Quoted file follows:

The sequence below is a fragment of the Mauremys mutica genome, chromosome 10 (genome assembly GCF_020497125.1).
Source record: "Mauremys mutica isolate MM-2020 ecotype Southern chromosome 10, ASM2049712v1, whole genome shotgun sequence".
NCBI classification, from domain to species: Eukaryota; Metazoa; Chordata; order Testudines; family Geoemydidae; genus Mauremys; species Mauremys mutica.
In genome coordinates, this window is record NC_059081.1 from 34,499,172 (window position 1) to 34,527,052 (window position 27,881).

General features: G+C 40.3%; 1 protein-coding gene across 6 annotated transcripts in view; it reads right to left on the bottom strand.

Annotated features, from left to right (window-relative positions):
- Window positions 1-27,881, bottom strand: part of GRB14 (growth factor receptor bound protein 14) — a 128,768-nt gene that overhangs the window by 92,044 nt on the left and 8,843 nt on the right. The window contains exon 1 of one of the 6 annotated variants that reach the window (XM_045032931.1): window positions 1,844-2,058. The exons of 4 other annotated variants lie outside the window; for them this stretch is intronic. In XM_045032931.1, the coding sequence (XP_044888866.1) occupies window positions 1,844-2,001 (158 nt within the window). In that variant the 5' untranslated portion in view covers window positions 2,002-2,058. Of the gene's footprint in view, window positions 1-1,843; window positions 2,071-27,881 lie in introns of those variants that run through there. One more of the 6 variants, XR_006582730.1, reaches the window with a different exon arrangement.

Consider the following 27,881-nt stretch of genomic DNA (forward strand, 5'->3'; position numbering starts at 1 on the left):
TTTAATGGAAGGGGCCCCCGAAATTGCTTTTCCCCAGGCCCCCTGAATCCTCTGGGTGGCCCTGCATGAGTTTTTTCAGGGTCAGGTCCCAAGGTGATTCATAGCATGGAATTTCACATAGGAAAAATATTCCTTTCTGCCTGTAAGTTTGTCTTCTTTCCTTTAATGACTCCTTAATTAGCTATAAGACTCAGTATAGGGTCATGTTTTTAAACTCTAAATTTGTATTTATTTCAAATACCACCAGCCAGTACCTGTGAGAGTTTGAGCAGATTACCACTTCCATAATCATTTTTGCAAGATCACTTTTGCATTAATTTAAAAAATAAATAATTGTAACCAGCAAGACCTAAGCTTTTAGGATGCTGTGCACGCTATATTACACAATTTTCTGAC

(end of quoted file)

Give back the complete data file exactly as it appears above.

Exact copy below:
The sequence below is a fragment of the Mauremys mutica genome, chromosome 10 (genome assembly GCF_020497125.1).
Source record: "Mauremys mutica isolate MM-2020 ecotype Southern chromosome 10, ASM2049712v1, whole genome shotgun sequence".
NCBI classification, from domain to species: Eukaryota; Metazoa; Chordata; order Testudines; family Geoemydidae; genus Mauremys; species Mauremys mutica.
In genome coordinates, this window is record NC_059081.1 from 34,499,172 (window position 1) to 34,527,052 (window position 27,881).

General features: G+C 40.3%; 1 protein-coding gene across 6 annotated transcripts in view; it reads right to left on the bottom strand.

Annotated features, from left to right (window-relative positions):
- Window positions 1-27,881, bottom strand: part of GRB14 (growth factor receptor bound protein 14) — a 128,768-nt gene that overhangs the window by 92,044 nt on the left and 8,843 nt on the right. The window contains exon 1 of one of the 6 annotated variants that reach the window (XM_045032931.1): window positions 1,844-2,058. The exons of 4 other annotated variants lie outside the window; for them this stretch is intronic. In XM_045032931.1, the coding sequence (XP_044888866.1) occupies window positions 1,844-2,001 (158 nt within the window). In that variant the 5' untranslated portion in view covers window positions 2,002-2,058. Of the gene's footprint in view, window positions 1-1,843; window positions 2,071-27,881 lie in introns of those variants that run through there. One more of the 6 variants, XR_006582730.1, reaches the window with a different exon arrangement.

Consider the following 27,881-nt stretch of genomic DNA (forward strand, 5'->3'; position numbering starts at 1 on the left):
TTTAATGGAAGGGGCCCCCGAAATTGCTTTTCCCCAGGCCCCCTGAATCCTCTGGGTGGCCCTGCATGAGTTTTTTCAGGGTCAGGTCCCAAGGTGATTCATAGCATGGAATTTCACATAGGAAAAATATTCCTTTCTGCCTGTAAGTTTGTCTTCTTTCCTTTAATGACTCCTTAATTAGCTATAAGACTCAGTATAGGGTCATGTTTTTAAACTCTAAATTTGTATTTATTTCAAATACCACCAGCCAGTACCTGTGAGAGTTTGAGCAGATTACCACTTCCATAATCATTTTTGCAAGATCACTTTTGCATTAATTTAAAAAATAAATAATTGTAACCAGCAAGACCTAAGCTTTTAGGATGCTGTGCACGCTATATTACACAATTTTCTGAC